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STIMULATING ORGANIZATIONAL SUCCESS
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Organizational Growth STIMULATING ORGANIZATIONAL SUCCESS (S.O.S.) ::
Delivering Outstanding Customer Service

Outstanding customer service is vital for the livelihood of every business. Arts and cultural organizations are in the business of providing memorable experiences and part of that experience is how the patrons are treated from the moment they decide to attend until after they've gone home. In a day and age where every patron is faced with many options of things to do and see, the successful organization is one that is able to stand out from the crowd, and one of the best ways to stand out is to offer incredible service to the customer.

Creating an environment that embraces first-class customer service requires:

  • valuing and committing to serve all customers at the highest possible level each and every time, with the goal of not only meeting but exceeding customer expectations;
  • having a staff that is committed to always providing the best service possible; and
  • building a world-class work environment that is positive and inspires employees by example to pass on that great attitude and affirmative energy.

How does one provide great customer service?

  • Show respect - Every customer is your most valuable customer. Acknowledge them. Smile. Offer clear responses. Don't talk down to your customer. It's true, you probably do know a lot more than they do about your organization, but don't use that to patronize them; use that knowledge to help them. Thank them.
  • Personalize every interaction - Avoid preconceived ideas and stereotypes when dealing with customers. Respect cultural and other personal differences. Really listen and treat each customer as an individual. You may have heard a particular question a hundred times that day, but for this customer, asking this question right now, it is the first time and the customer deserves a full response.
  • Pay attention - Assess how the customer wants to be served and adjust to that. Every customer is different. Some customers want to chat for a bit; others just want to take care of their business and get going. Some customers want to be guided through every step of the process and want detailed information; others like to figure things out for themselves. Treat each customer as an individual and pay attention to his or her unique needs. Get to know your patrons.
  • Show you care - Show a positive, supportive attitude. Empathize with them. Put yourself in their shoes. Make their day. Think of questions that they may not have even thought to ask and give them the extra information that they might need. Follow through on promises.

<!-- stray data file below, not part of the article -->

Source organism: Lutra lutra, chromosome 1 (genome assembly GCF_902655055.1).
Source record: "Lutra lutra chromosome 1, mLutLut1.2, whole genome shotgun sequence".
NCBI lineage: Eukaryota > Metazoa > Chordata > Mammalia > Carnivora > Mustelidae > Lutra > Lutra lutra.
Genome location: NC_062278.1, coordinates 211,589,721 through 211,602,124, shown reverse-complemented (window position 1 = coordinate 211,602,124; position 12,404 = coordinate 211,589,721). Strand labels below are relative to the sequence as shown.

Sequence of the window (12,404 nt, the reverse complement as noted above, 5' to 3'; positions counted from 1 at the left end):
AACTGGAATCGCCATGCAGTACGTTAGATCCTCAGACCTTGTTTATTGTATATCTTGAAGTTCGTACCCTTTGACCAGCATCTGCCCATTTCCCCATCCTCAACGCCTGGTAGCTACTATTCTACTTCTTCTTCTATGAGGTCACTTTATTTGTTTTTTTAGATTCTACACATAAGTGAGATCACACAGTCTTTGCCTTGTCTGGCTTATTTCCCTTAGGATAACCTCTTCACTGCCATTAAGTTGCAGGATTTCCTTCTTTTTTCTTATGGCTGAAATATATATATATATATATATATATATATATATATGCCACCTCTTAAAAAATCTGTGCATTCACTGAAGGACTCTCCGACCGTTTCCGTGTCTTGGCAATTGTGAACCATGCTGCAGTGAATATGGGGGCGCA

• Advocate - Stay on your customers' side. Show appreciation for their viewpoints. Work with them, not against them. Find out what they need and respond to that need. Develop a way to make things work. Find a way to say "yes." Take suggestions back to the rest of your team, department or organization. These are valuable ideas that might help your organization grow.

Customer service is not just the responsibility of your staff that deals with patrons; it is a culture of discipline that needs to be embraced at every level of your organization. Your artistic staff working with artists, your development staff working with funders and donors, your PR and marketing staff working with the media, your business staff working with vendors — all of these people are your customers. How they are treated by your organization as a whole is a reflection of your company as a whole. What they tell others about your organization can be your greatest asset or your worst. If you want a company that everyone raves about — that every artist wants to work with, that every funder wants to support, that every media source wants to tout, that every vendor is willing to bend backwards for, that every patron wants to be a part of — then outstanding customer service is the valuable key towards making that happen.

TIPS FOR GREAT GRANTWRITING
YOUR ORGANIZATION AND THE IRS
GET THE WORD OUT ABOUT YOUR ARTS EVENTS
AMERICANS FOR THE ARTS BOOKSTORE
ARTISTS: EMPLOYEE OR CONTRACTOR?
MUST READS FOR ARTS MANAGERS - PART 1
MUST READS FOR ARTS MANAGERS - PART 2
ORGANIZATIONAL MAGNETISM: PART ONE
ORGANIZATIONAL MAGNETISM: PART TWO
ORGANIZATIONAL MAGNETISM: PART THREE
OVERCOMING BARRIERS TO BOARD DIVERSITY
TIPS FROM THE FIELD
MORE TIPS FROM THE FIELD
PLANNING EFFECTIVE MEETINGS
BUILDING EFFECTIVE BOARDS
THE PRESS KIT
MOTIVATING VOLUNTEERS
DELIVERING OUTSTANDING CUSTOMER SERVICE
Shown: Seattle Youth Symphony. Photo: Colleen Boyce.
Seattle Youth Symphony.
Photo: Colleen Boyce.
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